When the Cincinnati Opera performs the U.S. premiere of “Another Brick in the Wall,” an operatic adaptation of Pink Floyd’s “The Wall,” the classic 1979 concept album about an alienated rock star named Pink, for the next two weekends, there are bound to be some unfortunate, unintentional associations.
“The set will have two enormous walls that move in various compositions,” said Suzanne Crocker, Stage Director of the show. “Audiences will see it and think of Donald Trump’s desire to build a wall between the United States and Mexico. There’s no getting around that.”
Of course, the wall is metaphorical, representing Pink’s self-isolation brought on by the wartime death of his father, his divorce, and his increasingly contentious relationship with his fans. The album was adapted into a hallucinogenic movie in 1982. The opera, written by classical composer Julien Bilodeau of the Opéra de Montréal, is not a retread of either one. Indeed, Roger Waters, primary composer of “The Wall,” would never have given permission if it were.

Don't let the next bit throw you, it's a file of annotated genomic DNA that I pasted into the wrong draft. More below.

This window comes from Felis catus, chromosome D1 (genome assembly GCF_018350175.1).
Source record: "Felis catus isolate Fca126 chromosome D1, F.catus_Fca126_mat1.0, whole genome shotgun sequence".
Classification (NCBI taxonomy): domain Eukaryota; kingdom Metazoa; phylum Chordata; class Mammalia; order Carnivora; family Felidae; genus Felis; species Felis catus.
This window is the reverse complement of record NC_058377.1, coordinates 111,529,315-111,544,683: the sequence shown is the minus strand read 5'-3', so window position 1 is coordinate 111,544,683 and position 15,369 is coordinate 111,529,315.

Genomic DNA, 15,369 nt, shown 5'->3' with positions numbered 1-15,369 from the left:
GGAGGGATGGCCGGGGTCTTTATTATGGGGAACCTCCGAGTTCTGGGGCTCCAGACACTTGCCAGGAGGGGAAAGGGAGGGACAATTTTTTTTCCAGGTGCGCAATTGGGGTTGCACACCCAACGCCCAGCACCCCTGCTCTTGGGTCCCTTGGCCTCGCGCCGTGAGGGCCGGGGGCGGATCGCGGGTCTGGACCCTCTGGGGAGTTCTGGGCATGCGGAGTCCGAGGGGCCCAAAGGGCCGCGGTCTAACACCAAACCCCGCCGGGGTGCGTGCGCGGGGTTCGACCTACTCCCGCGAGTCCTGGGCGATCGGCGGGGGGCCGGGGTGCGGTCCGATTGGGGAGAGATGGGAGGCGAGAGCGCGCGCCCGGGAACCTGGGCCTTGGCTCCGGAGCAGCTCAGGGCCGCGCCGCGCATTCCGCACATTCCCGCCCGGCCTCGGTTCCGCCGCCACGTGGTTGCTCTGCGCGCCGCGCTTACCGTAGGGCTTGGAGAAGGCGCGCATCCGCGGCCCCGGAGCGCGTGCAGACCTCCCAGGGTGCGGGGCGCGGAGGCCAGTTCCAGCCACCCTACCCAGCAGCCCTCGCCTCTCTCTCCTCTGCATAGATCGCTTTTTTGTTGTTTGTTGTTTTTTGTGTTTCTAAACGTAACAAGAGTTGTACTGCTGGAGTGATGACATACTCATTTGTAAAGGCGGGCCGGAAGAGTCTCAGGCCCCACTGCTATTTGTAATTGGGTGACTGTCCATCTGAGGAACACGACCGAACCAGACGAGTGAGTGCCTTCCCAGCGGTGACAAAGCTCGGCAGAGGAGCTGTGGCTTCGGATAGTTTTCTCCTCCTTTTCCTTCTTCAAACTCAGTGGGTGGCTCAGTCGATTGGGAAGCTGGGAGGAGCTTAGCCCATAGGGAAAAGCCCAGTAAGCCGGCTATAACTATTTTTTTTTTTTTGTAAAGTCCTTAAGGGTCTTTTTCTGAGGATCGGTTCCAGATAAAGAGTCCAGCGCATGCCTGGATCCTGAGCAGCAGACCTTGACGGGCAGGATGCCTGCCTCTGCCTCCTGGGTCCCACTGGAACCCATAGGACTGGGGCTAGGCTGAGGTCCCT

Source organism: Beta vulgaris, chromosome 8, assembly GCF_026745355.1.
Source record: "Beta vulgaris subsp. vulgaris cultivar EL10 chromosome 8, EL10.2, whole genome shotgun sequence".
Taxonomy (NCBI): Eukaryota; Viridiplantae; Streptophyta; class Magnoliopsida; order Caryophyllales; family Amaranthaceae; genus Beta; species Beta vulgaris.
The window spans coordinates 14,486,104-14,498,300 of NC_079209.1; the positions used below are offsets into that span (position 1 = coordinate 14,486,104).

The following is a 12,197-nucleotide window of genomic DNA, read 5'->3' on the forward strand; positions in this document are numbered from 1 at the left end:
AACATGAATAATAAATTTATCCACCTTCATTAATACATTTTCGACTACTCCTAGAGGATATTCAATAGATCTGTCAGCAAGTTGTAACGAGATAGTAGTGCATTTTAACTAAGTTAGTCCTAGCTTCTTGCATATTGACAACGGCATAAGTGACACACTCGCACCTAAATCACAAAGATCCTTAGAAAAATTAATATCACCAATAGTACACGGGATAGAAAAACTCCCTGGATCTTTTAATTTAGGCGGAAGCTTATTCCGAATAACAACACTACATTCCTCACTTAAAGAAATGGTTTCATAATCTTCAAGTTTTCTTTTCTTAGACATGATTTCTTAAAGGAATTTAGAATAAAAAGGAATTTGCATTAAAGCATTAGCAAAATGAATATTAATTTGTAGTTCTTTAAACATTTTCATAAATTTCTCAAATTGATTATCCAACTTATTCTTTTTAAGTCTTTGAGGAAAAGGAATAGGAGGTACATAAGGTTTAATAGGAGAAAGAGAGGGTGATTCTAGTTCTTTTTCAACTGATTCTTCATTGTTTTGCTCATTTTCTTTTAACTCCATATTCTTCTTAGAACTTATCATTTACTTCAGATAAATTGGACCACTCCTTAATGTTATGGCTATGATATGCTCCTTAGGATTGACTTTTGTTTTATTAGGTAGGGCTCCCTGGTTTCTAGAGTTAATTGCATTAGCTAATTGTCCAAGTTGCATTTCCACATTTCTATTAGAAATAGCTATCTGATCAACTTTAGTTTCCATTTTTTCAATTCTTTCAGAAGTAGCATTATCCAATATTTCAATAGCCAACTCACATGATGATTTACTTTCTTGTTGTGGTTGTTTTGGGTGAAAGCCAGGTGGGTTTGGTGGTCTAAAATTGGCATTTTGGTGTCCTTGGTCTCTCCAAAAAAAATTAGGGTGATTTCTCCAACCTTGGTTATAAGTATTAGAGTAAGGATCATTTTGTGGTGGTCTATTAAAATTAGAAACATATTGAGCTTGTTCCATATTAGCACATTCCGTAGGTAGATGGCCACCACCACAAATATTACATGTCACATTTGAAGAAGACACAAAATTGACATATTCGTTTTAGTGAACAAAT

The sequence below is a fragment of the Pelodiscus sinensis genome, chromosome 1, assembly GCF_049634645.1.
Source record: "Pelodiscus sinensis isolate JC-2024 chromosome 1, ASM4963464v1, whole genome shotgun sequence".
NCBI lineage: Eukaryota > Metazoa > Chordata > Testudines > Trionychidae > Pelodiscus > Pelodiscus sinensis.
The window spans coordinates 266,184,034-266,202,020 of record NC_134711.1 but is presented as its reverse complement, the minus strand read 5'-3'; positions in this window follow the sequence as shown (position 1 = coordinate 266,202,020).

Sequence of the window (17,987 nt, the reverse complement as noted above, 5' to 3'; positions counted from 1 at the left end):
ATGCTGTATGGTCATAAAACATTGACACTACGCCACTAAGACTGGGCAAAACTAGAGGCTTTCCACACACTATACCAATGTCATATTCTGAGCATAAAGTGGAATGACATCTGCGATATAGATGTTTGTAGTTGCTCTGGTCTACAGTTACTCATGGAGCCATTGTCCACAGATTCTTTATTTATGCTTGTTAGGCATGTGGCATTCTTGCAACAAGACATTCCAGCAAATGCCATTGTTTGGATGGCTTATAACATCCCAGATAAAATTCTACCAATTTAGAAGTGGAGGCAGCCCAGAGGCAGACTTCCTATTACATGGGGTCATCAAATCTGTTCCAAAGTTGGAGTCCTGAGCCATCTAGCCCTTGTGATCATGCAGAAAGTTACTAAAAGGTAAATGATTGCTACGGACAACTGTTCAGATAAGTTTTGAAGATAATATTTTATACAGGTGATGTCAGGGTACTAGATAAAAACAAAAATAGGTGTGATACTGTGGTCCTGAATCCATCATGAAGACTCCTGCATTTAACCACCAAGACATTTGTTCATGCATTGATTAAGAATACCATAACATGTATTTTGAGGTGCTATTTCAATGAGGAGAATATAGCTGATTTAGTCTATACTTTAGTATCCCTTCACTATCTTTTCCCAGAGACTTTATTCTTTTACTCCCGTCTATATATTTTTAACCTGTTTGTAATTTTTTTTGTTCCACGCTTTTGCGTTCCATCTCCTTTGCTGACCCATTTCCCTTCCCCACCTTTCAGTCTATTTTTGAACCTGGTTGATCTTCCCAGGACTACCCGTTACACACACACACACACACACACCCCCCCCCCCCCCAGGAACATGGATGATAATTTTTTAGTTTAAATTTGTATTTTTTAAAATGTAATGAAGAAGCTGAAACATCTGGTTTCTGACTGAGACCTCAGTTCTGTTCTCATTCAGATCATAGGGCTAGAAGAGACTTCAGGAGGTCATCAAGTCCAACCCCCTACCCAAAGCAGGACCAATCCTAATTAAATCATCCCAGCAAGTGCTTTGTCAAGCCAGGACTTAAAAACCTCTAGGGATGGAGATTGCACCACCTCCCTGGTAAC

“(Roger Waters) didn’t want just a symphony orchestra version of the album,” Crocker said. “Julien is a Pink Floyd fan but wanted to do his own piece, and that’s what engaged Roger Waters after Julien sent him three excerpts.”
Waters signed on to be the opera’s librettist, and after its debut with the Opéra de Montréal, it’s U.S. premiere in Cincy will be performed by eight soloists, 48 chorus members, and a 70-piece operatic orchestra.
In addition to the massive walls, the staging includes video projections on the walls and a 20-by-20-foot LED screen in the center. Although there are approximately 100 sound cues from the album, the video content is entirely original.
“Sometimes, it’s just atmosphere,” Crocker said. “Portraits of characters in the war, or references to the movie like white crosses.”
Pink Floyd fans can imagine what the big vocal moments would be with a 48-person chorus, such as the children singing the refrain in “Another Brick in the Wall, Part II.”
“There’s that, and ‘Bring the Boys Back Home,’” Crocker said. “The chorus is a character in itself. They’re just as important as Pink. Except for a duet between Pink and his wife, the chorus is constant.”
Then, of course, there’s “The Trial,” not only the album’s climax but obviously the most theater-friendly portion of the album. Crocker wasn’t willing to give too much away, but assured us that audiences will be blown away by the original costumes, particularly that of the notoriously “cheeky” judge.